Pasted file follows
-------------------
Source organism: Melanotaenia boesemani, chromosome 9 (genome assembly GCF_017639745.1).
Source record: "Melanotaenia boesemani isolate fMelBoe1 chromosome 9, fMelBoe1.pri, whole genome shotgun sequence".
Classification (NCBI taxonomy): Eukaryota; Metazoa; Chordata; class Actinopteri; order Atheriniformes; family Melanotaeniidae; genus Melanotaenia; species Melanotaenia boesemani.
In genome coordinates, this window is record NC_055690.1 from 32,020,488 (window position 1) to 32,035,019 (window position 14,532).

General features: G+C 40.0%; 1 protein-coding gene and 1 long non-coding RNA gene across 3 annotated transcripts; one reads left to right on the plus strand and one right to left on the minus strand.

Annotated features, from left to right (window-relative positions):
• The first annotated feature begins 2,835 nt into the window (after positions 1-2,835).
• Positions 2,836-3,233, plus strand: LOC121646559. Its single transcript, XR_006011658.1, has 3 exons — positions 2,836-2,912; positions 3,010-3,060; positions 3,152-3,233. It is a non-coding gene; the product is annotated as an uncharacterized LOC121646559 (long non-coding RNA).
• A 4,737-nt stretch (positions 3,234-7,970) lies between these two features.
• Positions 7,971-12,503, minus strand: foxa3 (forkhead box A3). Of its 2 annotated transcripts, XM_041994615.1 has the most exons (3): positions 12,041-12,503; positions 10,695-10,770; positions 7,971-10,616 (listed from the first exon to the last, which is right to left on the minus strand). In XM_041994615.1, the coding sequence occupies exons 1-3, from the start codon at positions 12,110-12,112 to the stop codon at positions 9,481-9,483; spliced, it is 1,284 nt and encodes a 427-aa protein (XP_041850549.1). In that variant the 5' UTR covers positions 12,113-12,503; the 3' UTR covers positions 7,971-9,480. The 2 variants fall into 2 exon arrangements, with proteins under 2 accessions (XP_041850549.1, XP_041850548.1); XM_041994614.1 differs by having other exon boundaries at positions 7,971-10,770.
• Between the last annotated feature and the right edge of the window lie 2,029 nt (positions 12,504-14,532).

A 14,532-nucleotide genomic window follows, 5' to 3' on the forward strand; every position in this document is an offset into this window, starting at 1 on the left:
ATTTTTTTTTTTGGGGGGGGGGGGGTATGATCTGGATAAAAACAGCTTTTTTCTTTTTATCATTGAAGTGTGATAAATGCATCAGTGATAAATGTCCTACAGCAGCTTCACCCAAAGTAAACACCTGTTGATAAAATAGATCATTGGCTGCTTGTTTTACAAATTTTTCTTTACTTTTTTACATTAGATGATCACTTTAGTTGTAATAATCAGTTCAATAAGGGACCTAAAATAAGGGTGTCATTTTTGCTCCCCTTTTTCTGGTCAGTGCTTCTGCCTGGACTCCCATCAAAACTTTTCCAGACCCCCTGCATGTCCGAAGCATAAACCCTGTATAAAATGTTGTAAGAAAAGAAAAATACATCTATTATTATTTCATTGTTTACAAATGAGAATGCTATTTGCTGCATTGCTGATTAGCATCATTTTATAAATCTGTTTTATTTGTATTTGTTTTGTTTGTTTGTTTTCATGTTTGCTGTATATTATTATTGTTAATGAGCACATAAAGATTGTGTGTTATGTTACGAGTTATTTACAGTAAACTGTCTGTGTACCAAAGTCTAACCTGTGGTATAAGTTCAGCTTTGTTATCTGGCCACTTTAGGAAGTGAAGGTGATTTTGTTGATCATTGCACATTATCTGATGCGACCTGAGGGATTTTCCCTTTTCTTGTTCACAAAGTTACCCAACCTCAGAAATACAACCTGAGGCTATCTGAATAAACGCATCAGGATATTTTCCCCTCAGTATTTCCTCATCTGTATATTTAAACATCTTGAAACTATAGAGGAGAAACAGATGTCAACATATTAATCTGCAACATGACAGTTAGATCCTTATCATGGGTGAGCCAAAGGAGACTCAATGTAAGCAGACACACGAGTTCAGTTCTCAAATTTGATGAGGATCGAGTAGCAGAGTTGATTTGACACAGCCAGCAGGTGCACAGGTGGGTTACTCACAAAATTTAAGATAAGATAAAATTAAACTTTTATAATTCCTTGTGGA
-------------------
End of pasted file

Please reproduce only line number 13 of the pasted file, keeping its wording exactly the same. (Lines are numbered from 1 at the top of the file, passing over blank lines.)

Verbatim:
ATTTTTTTTTTTGGGGGGGGGGGGGTATGATCTGGATAAAAACAGCTTTTTTCTTTTTATCATTGAAGTGTGATAAATGCATCAGTGATAAATGTCCTACAGCAGCTTCACCCAAAGTAAACACCTGTTGATAAAATAGATCATTGGCTGCTTGTTTTACAAATTTTTCTTTACTTTTTTACATTAGATGATCACTTTAGTTGTAATAATCAGTTCAATAAGGGACCTAAAATAAGGGTGTCATTTTTGCTCCCCTTTTTCTGGTCAGTGCTTCTGCCTGGACTCCCATCAAAACTTTTCCAGACCCCCTGCATGTCCGAAGCATAAACCCTGTATAAAATGTTGTAAGAAAAGAAAAATACATCTATTATTATTTCATTGTTTACAAATGAGAATGCTATTTGCTGCATTGCTGATTAGCATCATTTTATAAATCTGTTTTATTTGTATTTGTTTTGTTTGTTTGTTTTCATGTTTGCTGTATATTATTATTGTTAATGAGCACATAAAGATTGTGTGTTATGTTACGAGTTATTTACAGTAAACTGTCTGTGTACCAAAGTCTAACCTGTGGTATAAGTTCAGCTTTGTTATCTGGCCACTTTAGGAAGTGAAGGTGATTTTGTTGATCATTGCACATTATCTGATGCGACCTGAGGGATTTTCCCTTTTCTTGTTCACAAAGTTACCCAACCTCAGAAATACAACCTGAGGCTATCTGAATAAACGCATCAGGATATTTTCCCCTCAGTATTTCCTCATCTGTATATTTAAACATCTTGAAACTATAGAGGAGAAACAGATGTCAACATATTAATCTGCAACATGACAGTTAGATCCTTATCATGGGTGAGCCAAAGGAGACTCAATGTAAGCAGACACACGAGTTCAGTTCTCAAATTTGATGAGGATCGAGTAGCAGAGTTGATTTGACACAGCCAGCAGGTGCACAGGTGGGTTACTCACAAAATTTAAGATAAGATAAAATTAAACTTTTATAATTCCTTGTGGA